ASU study reveals how bacteria can beat immune systems
Humans and animals can develop resistance to harmful bacteria (pathogens) over time or with help from antibiotics or vaccines. And it’s usually assumed that the pathogens will respond by multiplying even faster.
However, in a new study published this week in Proceedings of the National Academy of Science, researchers from Arizona State University, along with colleagues from the University of Exeter and Auburn University, show that the evolution of more severe infections is not necessarily driven by bacteria replicating quicker.
The authors believe that once resistance spreads in host species, the bacteria’s virulence and replication rate can evolve separately, and virulence may be driven by other means, such as by manipulating host immune systems.
The research examined the spread of a bacterium called Mycoplasma gallisepticum (MG) among house finches — a common bird found at birdfeeders across the country. MG is a rare example of a well-studied, host-bacteria co-evolutionary race, where humans have not intervened with antibiotics or vaccines.
For more than two decades, ASU School of Life Sciences Professor Kevin McGraw has been studying diseases of finches. The researchers in this study discovered that strains of MG responded to resistance not by increasing in number but by increasing in strength and effectiveness of infection.
“Few have experimentally studied how the varied infection strategies of pathogens change over evolutionary time, so we weren’t sure what we would uncover in this system,” McGraw said. “Many have assumed previously that virulence and replication track one another as ‘full-court-press’ strategies for pathogen infection, but instead we found that one of them was prioritized over the other in the course of the evolutionary host-pathogen race.”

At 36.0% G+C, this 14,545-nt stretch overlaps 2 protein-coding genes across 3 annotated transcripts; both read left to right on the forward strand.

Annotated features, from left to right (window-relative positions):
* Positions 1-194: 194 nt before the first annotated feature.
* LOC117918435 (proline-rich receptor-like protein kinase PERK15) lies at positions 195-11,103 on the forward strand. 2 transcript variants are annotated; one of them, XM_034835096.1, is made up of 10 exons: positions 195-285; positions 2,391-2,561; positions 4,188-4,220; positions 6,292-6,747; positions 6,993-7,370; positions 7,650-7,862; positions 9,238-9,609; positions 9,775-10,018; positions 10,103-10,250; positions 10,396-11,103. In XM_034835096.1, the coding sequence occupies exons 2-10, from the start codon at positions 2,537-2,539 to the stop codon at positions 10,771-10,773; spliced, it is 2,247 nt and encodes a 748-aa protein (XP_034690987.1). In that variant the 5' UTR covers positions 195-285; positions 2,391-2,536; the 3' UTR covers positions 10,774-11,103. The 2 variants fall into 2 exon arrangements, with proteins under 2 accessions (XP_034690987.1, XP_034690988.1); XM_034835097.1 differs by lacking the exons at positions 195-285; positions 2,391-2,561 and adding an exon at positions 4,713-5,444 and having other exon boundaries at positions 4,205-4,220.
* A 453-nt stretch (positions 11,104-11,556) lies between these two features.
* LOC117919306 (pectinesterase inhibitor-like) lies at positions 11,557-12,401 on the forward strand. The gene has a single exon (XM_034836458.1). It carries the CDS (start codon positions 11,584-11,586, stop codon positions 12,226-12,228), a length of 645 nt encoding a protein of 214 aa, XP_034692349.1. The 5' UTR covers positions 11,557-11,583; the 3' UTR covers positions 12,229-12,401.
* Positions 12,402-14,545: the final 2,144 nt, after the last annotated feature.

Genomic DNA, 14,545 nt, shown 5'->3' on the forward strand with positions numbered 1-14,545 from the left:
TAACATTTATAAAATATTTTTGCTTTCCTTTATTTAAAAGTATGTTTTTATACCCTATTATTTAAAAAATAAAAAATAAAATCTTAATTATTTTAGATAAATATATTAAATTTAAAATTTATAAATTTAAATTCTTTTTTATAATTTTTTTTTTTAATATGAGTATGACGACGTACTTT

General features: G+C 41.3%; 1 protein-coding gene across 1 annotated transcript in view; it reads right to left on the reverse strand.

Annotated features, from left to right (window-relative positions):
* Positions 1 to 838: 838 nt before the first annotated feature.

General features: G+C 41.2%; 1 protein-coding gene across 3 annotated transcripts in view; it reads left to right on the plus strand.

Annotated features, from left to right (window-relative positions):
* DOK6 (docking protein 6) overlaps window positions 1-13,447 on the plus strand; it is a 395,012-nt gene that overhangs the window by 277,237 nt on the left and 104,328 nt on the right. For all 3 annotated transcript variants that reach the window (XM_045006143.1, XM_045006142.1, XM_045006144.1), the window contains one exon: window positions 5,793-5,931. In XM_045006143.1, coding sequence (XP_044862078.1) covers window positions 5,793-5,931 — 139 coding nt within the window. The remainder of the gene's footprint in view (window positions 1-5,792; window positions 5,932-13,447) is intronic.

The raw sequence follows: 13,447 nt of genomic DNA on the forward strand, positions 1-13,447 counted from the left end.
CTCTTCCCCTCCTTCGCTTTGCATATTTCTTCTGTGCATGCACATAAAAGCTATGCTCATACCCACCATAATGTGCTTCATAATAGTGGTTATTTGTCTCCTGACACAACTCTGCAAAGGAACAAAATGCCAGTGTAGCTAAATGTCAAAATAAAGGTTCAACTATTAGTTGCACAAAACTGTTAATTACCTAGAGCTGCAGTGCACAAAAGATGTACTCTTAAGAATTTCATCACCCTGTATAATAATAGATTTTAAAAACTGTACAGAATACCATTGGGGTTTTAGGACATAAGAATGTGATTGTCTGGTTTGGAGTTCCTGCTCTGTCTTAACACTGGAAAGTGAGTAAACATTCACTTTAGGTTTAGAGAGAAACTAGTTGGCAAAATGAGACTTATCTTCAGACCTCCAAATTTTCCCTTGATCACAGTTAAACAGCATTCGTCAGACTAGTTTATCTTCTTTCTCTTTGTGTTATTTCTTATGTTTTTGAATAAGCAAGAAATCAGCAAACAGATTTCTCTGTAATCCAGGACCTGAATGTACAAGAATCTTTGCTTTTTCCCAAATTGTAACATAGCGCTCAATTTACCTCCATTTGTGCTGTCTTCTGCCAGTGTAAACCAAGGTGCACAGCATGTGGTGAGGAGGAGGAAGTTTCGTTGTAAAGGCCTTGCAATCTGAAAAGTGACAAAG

MG is a chronic respiratory illness that causes conjunctivitis — the infected bird’s eyes crust over and swell up, often closing completely. The sick birds can recover from the illness — if they do not first starve or fall victim to an unseen predator. The MG bacterium has been infecting house finches since the early 1990s when the disease spread rapidly and wiped out more than half of the U.S. East Coast house finch population. Within a decade, it had spread to parts of the West Coast.
However, after the initial crisis, the population stabilized. House finches began to develop resistance. But the disease has not disappeared.
“We typically assume that pathogens respond to host resistance, including to vaccines, by increasing their rate of replication, allowing them to transmit faster to other hosts before they are cleared by their current host,” said Associate Professor Camille Bonneaud, with the University of Exeter. “However, our study shows that pathogens can evolve to become more virulent without increasing their rate of replication. We hypothesize that the increase in virulence that we observed in this study was driven by an improved ability of the pathogen to manipulate the host immune system in order to generate the symptoms necessary for its transmission.”
To understand how MG was responding to this resistance, McGraw and his colleagues tested both MG strains from early infections, before house finches were resistant, and newer strains. They found that rather than increasing their numbers, MG has found ways to be more efficient. Scientists have long predicted that a virus would use both strategies, rather than only one.
Understanding the interactions between harmful bacteria and their hosts can help scientists develop new treatments for bacterial infections.
“The results show us how we might design optimal treatments against a bacterial pathogen that has long encountered some form of resistance whether it be from the immune system of the natural host or an intervention like antibiotic use,” McGraw said. “In the case of a fight against MG, trying to knock back pathogen replication rate would not seem like the wise choice compared to targeting pathogen cell virulence.”